The truth is Amanda did not owe Lumumba an apology. She offered those words out of the kindness of her heart. Knox, Sollecito, and Lumumba were all wronged by the authorities. It is those that were in charge of the investigation that owe all three an apology.

No one can say for sure if Lumumba’s lust for money led to the wrongful convictions of Knox and Sollecito, but it is clear that Lumumba’s behavior has been reprehensible. He knows firsthand how the system in Perugia works. He was taken out of his home in the middle of the night and beaten by the same police force that obtained coerced statements from Knox. Lumumba has chosen to distort the truth about his suffering at the hands of police, while demonizing an innocent woman, all in the pursuit of money.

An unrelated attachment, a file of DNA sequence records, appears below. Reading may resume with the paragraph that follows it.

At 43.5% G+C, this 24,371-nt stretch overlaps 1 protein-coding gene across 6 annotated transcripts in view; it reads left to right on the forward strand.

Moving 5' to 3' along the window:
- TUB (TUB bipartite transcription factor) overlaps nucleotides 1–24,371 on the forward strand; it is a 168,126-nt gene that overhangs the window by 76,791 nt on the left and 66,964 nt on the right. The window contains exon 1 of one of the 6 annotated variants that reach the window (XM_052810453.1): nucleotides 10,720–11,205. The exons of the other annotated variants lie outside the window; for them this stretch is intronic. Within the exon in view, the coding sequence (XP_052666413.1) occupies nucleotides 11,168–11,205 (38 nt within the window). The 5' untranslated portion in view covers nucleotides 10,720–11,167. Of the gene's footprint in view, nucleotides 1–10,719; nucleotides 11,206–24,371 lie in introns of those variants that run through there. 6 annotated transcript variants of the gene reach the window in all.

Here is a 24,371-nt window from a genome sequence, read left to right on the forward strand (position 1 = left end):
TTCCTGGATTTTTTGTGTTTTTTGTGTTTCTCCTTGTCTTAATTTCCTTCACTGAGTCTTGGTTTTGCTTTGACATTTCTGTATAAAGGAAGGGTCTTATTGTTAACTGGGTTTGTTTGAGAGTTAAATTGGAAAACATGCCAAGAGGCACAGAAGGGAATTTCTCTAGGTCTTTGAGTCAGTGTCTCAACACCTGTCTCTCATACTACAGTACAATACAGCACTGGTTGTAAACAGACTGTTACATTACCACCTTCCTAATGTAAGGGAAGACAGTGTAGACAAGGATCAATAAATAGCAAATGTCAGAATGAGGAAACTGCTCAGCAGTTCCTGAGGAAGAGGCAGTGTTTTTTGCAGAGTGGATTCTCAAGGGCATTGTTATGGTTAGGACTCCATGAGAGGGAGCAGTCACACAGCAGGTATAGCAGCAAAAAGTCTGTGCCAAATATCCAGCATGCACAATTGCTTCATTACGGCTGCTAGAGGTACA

Unfortunately this case continues to drag on. The Italian Supreme Court recently overturned the appellate level decision exonerating Knox and Sollecito of murder, sending the case back for further review. The court finalized Knox’s Calunnia conviction, reserving the right to review the decision again if the appeal effects the charge. In other words, nothing is final.

The new trial will be heard in Florence, and regardless of the outcome, believe it or not, that decision will be appealed as well. The case will most likely not be finalized for at least another 3 years, giving countless opportunities for Patrick Lumumba to continue his hate campaign against Amanda Knox.

Please visit to learn more about this case.